[SI-LIST] : Re: delay lines with PCB traces

Ryszard Vogel (Ryszard.Vogel@cubt.ericsson.se)
Fri, 26 Sep 1997 07:58:41 +0200

> From owner-si-list@silab.Eng.Sun.COM Thu Sep 25 16:18 MET 1997
> Date: Thu, 25 Sep 1997 10:12:10 -0400 (EDT)
> From: Xingchao Yuan <yxc@Cadence.COM>
> To: bgrossma@td2cad.intel.com, mchin@cisco.com
> Subject: Re: [SI-LIST] : Re: delay lines with PCB traces
> Cc: si-list@silab.Eng.Sun.COM
>
> Michael and Brett:
>
> One way to derive a model for the delay lines is to use an 2.5D
> full-wave Electromagnetic solvers. Commercial available tools
> include Sonnet from Sonnet Software, MOMENTUM from HP-EEsof,
> Strata from Ansoft, and IE3D from Zeland.
>
> These tools solve full-wave electromagnetic fields in stratified
> media and extract scattering parameters in frequency domain.
> They all include the skin effect by using so called impedance
> boundary conditions. By examine the phase of the transmission
> coefficient (S12), one can obtain the dispersion characteristics of
> the line. To use the model in time domain simulations, one needs
> to figure out a way to convert to the s-parameters to an
> equivalent circuit. I believe HP-EEsof provides such an utility though
> it may require some tweaking.

Comment:

> The HP-EEsof (MDS - HP Impulse included with the Picosecond Suite) allo ws to use S-parameters in time domain simulations. The generation of an approximate SPICE model representing S-parameter data is also possible.

Ryszard Vogel,
Ericsson Telecom, Sweden

> Because those tools are specialized for stratified media, they are
> very fast in general. For a typical delay line, it may only require
> a couple of minutes per frequency on a SUN Sparc workstation.
>
>
> -Xingchao Yuan, Ph.D.
> Cadence Design Systems, Inc.
>
>
>
> > From owner-si-list@silab.Eng.Sun.COM Wed Sep 24 23:37 EDT 1997
> > Date: Wed, 24 Sep 1997 17:49:21 -0700
> > From: Michael Chin <mchin@cisco.com>
> > To: bgrossma@td2cad.intel.com
> > Subject: [SI-LIST] : Re: delay lines with PCB traces
> > Cc: si-list@silab.Eng.Sun.COM
> > Sender: owner-si-list@silab.Eng.Sun.COM
> > Content-Type: text
> > Content-Length: 2232
> >
> > Brett,
> >
> > > From bgrossma@td2cad.intel.com Wed Sep 24 17:01:57 1997
> > >
> > > One suggestion in Howard Johnsons 'Black Magic Handbook': there is a
> > > suggestion to implement delay lines with a chamfered corner or a rounded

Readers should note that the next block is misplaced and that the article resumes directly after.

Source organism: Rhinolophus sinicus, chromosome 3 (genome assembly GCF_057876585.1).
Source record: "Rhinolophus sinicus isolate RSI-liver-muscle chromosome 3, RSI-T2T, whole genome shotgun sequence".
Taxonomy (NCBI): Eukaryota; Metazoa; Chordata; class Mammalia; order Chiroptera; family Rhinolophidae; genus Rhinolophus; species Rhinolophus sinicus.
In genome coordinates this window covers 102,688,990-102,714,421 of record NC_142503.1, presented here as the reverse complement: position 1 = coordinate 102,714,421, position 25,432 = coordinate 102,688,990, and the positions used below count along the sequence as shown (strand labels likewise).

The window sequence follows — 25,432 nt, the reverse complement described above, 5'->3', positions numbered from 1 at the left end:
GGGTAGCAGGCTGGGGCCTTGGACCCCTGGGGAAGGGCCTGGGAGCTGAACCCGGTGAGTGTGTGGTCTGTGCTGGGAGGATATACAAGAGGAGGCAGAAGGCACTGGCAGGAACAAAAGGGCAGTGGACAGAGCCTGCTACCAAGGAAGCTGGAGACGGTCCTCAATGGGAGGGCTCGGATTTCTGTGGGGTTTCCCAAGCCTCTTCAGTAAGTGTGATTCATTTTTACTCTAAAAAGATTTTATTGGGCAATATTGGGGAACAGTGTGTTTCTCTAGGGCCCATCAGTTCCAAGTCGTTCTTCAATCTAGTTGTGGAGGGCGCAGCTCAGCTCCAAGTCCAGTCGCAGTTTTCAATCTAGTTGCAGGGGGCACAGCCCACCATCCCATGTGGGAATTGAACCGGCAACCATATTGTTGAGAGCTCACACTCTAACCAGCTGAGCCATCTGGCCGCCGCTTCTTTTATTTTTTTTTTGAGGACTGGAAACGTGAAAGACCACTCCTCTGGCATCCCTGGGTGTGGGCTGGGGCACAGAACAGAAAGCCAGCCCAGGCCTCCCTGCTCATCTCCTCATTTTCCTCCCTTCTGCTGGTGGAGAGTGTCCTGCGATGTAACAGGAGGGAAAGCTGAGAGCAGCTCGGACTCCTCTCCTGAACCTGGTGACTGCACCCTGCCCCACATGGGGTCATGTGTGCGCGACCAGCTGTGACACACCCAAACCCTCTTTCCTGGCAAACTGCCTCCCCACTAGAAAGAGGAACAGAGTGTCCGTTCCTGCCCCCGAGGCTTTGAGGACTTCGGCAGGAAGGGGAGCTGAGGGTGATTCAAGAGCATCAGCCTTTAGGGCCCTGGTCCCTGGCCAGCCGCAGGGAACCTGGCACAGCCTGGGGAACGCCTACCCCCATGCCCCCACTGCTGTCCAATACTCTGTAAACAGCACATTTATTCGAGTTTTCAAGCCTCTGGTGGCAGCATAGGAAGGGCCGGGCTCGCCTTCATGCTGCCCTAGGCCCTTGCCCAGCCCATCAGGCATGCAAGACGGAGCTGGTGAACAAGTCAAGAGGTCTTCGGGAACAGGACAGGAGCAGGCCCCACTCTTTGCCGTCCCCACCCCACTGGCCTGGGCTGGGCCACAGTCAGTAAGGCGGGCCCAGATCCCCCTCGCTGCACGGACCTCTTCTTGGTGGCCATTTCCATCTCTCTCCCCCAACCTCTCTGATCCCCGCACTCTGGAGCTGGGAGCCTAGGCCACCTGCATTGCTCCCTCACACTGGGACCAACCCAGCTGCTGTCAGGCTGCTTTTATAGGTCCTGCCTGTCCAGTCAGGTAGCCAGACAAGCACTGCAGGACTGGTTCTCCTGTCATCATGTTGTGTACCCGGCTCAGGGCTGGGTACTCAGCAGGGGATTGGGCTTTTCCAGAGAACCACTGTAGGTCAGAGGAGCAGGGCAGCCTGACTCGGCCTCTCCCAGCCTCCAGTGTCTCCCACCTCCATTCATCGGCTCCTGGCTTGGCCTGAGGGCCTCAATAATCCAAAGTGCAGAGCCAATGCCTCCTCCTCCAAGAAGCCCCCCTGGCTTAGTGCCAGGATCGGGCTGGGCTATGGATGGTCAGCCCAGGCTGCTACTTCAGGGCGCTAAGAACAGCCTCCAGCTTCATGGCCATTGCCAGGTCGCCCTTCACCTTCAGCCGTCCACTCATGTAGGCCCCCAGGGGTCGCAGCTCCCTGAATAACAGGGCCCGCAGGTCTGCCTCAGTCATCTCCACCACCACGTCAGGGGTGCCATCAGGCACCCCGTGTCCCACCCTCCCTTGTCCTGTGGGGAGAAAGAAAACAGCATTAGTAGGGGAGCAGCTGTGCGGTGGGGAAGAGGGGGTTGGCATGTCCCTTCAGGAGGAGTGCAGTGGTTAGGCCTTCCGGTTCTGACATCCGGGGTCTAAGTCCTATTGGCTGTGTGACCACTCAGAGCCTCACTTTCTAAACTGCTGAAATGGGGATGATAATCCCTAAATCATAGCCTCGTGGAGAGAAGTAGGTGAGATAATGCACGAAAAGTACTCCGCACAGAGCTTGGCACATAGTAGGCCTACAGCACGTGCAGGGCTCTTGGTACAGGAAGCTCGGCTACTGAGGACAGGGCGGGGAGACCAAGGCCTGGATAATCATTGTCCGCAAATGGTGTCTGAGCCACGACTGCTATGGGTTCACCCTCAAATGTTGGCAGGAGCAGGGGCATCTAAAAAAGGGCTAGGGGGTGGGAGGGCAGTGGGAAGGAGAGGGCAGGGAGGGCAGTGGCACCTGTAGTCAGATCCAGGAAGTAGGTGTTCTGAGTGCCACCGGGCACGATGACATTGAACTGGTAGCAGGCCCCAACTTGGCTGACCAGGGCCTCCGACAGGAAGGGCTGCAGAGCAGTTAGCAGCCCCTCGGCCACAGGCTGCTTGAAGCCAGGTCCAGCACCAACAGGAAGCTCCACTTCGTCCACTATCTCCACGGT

> > > corner. The argument is based on increased capacitance on a right-angle
> > > due to the change in effective trace width. I am sure the praises have
> > > been sung enough for this book, but I make sure all my designers get it.
> > > A very good working understanding without wallowing in the e-mag world.
> >
> > Thanks for the reference to Howard's book. This was exactly
> > what I did. In fact, by going to a wider gap, the rounded radius
> > become more smoother. I followed this rule for all PCB trace corners,
> > although a lot of my colleagues did not think that these would make
> > a big difference.
> >
> > > Some additional questions:
> > >
> > > 1. Does anyone on the LIST have PCB design rules for this geometry
> > > (serpentine) that they have validated on the bench? (e.g. not just a
> > > rule of thumb)
> >
> > Well, I valididated on the bench the two delay line routings.
> > The first case was a 4 mil trace with 6 mil gap in the serpentine,
> > and about 10% decrease in the expected trace delay was measured.
> >
> > When the gap was increased to 24 mil in the serpentine, the trace
> > delay was in line with our expectation.
> >
> > We did not have time to develop a PCB design rules but a rule of
> > thumb I used is that as the trace gap is at least 3x the trace
> > width, the coupling between two adjacent tracks dimenished to
> > some insignificant level.
> >
> > > 2. Or, have a decent model to comprehend the effects of this geometry
> > > (cross-coupling due to parallelism, any additional degradation of rising
> > > edge, etc?)
> >
> > We once had suspected a coupling problem between two traces in
> > a similar situation. And, we started to work on a model to
> > simulation this behavior. But, after the trace gap was widen
> > to 3x the width and the design worked, our energy was diverted
> > to other areas. Thus, we never completed the modelling effort.
> >
> > What we learned was that this kind of coupling does occur even on
> > slow signal (50Mhz range) if the edge rate was fast enough and
> > the trace separation was not at least 3x the width.
> >
> > Michael Chin
> > Cisco Systems, Inc
> >
>